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Audit Risk—Showing Value Over and Above “Audit”

| Published: 7/9/2012 8:00 AM | Permalink | Email this Post | Comments (0)
Danny M. GoldbergDanny M. Goldberg, CISA, CGEIT, CCSA, CIA, CPA
 
The assessment of an audit risk is important from a tangible and intangible standpoint. Obviously, assessing risk is a major part of the internal audit function. Intangibly, the face time and exposure to upper management cannot be quantified as to the innate value this can provide to any department.
 
Over and above the need to assess risk, how can internal audit continue to show value and prove worth? This is a frequent conversation during training sessions when the same question always comes up:  “With all of the risk that we have to cover, how do we build operational audits into our audit plan? There is not enough time!” This is a quandary that every department faces; however in all actuality, this is not as much of a quandary as one might think.
 
Many departments base the audit plan not only on the risk identified in the audit risk assessment (ARA), but also on the number of hours they have available and the “must-do” projects. A good audit plan is not based on availability, it is based on risk. It is not the responsibility of the chief audit executives (CAE) to determine which projects should or should not be undertaken based on man power; that is the role of the audit committee. The question is:  Is the audit committee willing to accept the risk and/or add more resources?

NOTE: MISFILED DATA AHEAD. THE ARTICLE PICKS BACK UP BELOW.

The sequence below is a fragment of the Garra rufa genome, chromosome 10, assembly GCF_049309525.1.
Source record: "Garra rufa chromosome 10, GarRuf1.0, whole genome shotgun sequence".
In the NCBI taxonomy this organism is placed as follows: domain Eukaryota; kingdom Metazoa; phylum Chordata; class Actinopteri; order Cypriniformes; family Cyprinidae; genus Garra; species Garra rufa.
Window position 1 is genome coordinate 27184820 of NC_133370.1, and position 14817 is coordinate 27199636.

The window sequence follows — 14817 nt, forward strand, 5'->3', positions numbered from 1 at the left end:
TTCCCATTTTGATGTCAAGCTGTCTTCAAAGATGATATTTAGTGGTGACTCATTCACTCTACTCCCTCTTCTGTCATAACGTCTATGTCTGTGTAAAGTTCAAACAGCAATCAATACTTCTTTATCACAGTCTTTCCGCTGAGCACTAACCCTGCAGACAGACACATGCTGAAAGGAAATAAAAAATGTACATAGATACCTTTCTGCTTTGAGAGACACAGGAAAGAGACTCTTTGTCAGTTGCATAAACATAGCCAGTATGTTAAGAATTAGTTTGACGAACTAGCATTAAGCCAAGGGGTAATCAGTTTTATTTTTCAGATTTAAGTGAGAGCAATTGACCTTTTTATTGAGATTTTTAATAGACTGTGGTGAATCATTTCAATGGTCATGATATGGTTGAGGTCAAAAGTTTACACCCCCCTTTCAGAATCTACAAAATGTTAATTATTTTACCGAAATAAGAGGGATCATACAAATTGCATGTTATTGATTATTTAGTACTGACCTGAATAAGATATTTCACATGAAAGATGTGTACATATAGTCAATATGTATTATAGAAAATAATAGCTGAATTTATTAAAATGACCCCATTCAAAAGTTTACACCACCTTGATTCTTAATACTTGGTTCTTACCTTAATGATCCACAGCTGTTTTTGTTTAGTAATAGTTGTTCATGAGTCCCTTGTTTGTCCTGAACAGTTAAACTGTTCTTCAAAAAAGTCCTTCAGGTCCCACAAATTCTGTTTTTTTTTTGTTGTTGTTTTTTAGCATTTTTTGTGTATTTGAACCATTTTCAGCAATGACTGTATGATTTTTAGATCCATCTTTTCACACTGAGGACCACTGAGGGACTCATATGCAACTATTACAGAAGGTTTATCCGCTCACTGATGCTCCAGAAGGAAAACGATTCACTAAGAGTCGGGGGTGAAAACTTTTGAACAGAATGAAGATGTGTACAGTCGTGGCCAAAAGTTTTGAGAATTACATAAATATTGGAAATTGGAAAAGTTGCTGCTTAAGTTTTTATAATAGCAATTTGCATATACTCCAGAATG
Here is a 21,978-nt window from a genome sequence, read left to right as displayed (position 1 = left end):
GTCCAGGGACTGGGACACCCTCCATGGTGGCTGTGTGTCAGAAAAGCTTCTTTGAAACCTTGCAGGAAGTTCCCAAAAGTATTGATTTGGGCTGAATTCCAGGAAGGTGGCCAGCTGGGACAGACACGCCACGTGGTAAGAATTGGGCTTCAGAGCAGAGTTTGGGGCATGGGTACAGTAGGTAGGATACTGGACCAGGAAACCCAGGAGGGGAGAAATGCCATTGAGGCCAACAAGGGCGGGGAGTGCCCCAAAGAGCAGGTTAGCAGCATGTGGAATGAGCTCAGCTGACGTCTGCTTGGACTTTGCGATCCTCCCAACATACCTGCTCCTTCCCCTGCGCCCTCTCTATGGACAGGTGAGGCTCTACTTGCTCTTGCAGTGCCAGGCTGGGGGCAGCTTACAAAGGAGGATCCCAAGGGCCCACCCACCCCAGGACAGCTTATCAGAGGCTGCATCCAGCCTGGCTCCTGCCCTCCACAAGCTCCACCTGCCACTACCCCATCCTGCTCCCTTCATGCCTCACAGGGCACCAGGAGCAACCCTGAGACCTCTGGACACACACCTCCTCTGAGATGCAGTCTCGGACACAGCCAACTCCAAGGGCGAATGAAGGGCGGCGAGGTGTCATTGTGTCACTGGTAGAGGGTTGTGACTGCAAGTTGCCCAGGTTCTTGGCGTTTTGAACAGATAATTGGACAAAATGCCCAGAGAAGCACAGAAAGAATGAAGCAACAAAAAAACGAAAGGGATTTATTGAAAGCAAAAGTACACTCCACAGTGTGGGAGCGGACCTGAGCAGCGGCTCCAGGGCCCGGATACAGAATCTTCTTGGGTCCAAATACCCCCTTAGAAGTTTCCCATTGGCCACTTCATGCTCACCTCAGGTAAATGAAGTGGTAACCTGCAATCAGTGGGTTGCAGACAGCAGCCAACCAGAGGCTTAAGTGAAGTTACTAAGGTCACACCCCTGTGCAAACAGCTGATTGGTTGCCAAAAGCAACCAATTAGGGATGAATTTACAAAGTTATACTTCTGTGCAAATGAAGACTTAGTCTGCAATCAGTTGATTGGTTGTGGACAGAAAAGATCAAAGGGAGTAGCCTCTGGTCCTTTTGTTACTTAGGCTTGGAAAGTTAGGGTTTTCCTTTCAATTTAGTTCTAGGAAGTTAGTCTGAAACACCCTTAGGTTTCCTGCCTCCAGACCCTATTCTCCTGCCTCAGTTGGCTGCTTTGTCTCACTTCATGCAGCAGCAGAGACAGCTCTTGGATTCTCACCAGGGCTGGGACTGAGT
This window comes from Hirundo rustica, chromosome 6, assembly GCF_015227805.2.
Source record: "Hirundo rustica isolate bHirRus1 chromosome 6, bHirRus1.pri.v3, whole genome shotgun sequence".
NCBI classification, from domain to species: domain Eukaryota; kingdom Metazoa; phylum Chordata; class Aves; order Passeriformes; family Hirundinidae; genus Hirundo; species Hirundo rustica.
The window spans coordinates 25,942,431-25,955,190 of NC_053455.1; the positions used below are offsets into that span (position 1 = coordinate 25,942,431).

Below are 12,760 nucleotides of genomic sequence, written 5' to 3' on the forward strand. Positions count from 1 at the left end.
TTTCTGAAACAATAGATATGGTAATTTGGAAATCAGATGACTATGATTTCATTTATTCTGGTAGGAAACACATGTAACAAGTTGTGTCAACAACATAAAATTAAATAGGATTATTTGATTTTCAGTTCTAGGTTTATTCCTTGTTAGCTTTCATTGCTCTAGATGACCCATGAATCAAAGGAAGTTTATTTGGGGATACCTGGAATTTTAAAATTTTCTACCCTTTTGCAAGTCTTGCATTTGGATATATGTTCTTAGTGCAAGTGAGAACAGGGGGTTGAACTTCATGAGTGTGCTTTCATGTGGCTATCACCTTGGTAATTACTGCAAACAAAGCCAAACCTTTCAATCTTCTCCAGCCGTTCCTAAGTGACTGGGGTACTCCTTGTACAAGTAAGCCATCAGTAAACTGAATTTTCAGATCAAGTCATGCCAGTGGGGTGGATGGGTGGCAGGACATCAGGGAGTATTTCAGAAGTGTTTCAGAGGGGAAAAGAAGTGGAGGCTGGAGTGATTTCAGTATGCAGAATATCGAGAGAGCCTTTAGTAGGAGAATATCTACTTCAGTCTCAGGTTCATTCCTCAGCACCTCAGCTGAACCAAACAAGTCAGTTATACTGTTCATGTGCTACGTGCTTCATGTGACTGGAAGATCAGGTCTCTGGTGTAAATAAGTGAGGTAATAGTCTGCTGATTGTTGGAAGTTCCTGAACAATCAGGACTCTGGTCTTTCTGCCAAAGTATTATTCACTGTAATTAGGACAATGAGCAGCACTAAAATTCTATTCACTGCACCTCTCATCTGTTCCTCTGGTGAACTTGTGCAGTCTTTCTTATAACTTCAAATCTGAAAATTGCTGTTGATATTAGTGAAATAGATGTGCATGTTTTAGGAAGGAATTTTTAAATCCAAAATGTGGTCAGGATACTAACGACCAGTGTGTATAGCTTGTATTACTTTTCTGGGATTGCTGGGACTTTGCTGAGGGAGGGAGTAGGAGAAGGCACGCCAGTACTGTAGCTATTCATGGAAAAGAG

All departments also have their priority projects. If these projects are compliance-related, many departments will get stuck in the rut of being a compliance shop. If you are a compliance shop, you will be viewed as a compliance shop all the time. These shops are rarely viewed as value-added. Thus all audit departments should build operational and cost/efficiency steps into all projects, regardless of objectives. Every year during the risk assessment process, the audit team should ask auditees if there are any areas in which costs could be cut (objectives audit can assist the drive) and the audit team should brain storm ideas to cut costs internally and from last year’s audit results.
 
Being an effective auditor is about adding value and knowing that value can be added in many ways. In today’s world, compliance is value, but this consistently declines every year. Having cost/efficiency programs built into all audits is one way to meet everyone’s objectives and keep the compliance value up.
 
Read Danny M. Goldberg’s recent Journal article:
The Importance of the ARA,” ISACA Journal, volume 4, 2012

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